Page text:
Employee Payroll Tax Deferral Provides Both
Opportunities and Challenges for Those Choosing to Elect Deferral

COVID-19 Business Update
Tax Group

Included in President Trump’s recent executive orders was a payroll tax memorandum calling for the deferral of select payroll tax withholdings for employees. The memorandum only addresses the 6.2 percent employee’s share of Social Security taxes but doesn’t apply to the 1.45 percent employee’s share of Medicare taxes. The payroll tax deferral only applies to employees with biweekly pre-tax income of less than $4,000.

One of the concerns expressed is that employees whose payroll taxes are deferred will owe those taxes next year when they file their 2020 tax returns thereby imposing serious hardships on employees who will face a substantial tax liability. Business groups and trade organizations are urging Congress and the Trump administration to work together on a way to provide tax relief to American families without imposing a big tax bill on them in the future under the executive order.

Trump has said he expects Congress will pass legislation forgiving those taxes, but it’s unclear Congress will do that next year, as it may depend on the outcome of the November election who will be in Congress and the White House. Currently, forgiveness of the payroll tax deferral has little support from either Democrats or Republicans in Congress.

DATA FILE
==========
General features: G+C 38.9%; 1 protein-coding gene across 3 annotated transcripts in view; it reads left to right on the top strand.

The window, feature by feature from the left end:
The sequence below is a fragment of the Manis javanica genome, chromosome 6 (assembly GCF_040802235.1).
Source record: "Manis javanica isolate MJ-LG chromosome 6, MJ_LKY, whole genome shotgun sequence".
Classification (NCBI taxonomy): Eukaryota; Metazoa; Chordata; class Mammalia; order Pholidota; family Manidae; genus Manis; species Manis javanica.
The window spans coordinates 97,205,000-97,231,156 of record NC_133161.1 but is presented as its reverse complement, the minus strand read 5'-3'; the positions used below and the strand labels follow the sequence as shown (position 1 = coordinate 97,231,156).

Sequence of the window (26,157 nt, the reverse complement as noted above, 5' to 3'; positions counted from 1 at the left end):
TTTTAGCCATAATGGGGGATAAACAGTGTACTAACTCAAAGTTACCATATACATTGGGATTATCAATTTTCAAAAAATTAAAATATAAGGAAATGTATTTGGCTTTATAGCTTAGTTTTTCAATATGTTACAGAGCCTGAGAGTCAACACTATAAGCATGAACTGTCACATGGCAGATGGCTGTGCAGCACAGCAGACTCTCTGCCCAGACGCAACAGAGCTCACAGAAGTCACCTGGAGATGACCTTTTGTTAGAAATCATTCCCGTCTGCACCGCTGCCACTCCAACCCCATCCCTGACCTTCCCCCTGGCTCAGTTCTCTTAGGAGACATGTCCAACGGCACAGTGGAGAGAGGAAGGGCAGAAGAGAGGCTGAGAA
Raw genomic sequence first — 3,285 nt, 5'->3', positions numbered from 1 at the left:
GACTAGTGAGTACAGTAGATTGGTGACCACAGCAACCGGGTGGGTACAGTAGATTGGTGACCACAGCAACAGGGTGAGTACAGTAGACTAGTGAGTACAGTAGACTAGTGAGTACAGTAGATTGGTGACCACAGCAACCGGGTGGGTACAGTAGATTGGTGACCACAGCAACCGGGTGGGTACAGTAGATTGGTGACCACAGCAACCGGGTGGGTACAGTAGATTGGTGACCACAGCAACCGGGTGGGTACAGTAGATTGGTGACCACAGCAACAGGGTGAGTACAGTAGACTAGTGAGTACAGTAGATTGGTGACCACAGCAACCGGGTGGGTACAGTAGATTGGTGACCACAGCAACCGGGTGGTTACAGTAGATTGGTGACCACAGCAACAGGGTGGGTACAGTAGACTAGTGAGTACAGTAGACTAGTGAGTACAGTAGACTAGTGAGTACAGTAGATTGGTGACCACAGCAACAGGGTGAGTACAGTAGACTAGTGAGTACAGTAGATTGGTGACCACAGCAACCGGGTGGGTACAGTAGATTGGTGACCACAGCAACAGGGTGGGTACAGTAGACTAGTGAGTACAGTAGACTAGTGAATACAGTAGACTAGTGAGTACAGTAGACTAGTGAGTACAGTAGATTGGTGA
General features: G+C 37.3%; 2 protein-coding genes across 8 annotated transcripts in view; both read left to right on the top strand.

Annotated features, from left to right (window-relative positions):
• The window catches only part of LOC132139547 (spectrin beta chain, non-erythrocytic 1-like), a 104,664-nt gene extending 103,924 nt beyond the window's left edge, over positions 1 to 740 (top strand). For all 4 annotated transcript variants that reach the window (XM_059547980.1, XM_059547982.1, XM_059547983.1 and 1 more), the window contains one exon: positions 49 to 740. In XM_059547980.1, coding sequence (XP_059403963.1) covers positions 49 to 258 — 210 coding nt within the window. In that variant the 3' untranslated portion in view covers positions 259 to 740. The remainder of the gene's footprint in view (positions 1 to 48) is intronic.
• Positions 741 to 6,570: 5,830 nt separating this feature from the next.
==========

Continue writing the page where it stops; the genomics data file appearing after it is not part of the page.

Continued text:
Some workers and employers may decide not to have the payroll taxes deferred to avoid problems next year. However, for those that make that choice they forego the possibility of receiving the benefits of possible future forgiveness of these taxes.

One way of addressing the above would be for employees to elect to have payroll tax deferral, and at the same have the taxes withheld by employers, and either create an account or have their employers create an account that holds the funds. That way if the taxes are forgiven these employees will have the benefits of the forgiveness. And if the taxes are not forgiven, the funds are available to pay the taxes.

Employers, payroll companies, and tax professionals are anxiously awaiting guidance from the Internal Revenue Service and the Treasury Department on the payroll tax deferral, which is expected to be released soon before the deferral takes effect at the beginning of September.

The information presented here should not be construed as legal, tax, accounting, or valuation advice. No one should act on such information without appropriate professional advice and after a thorough examination of the particular situation.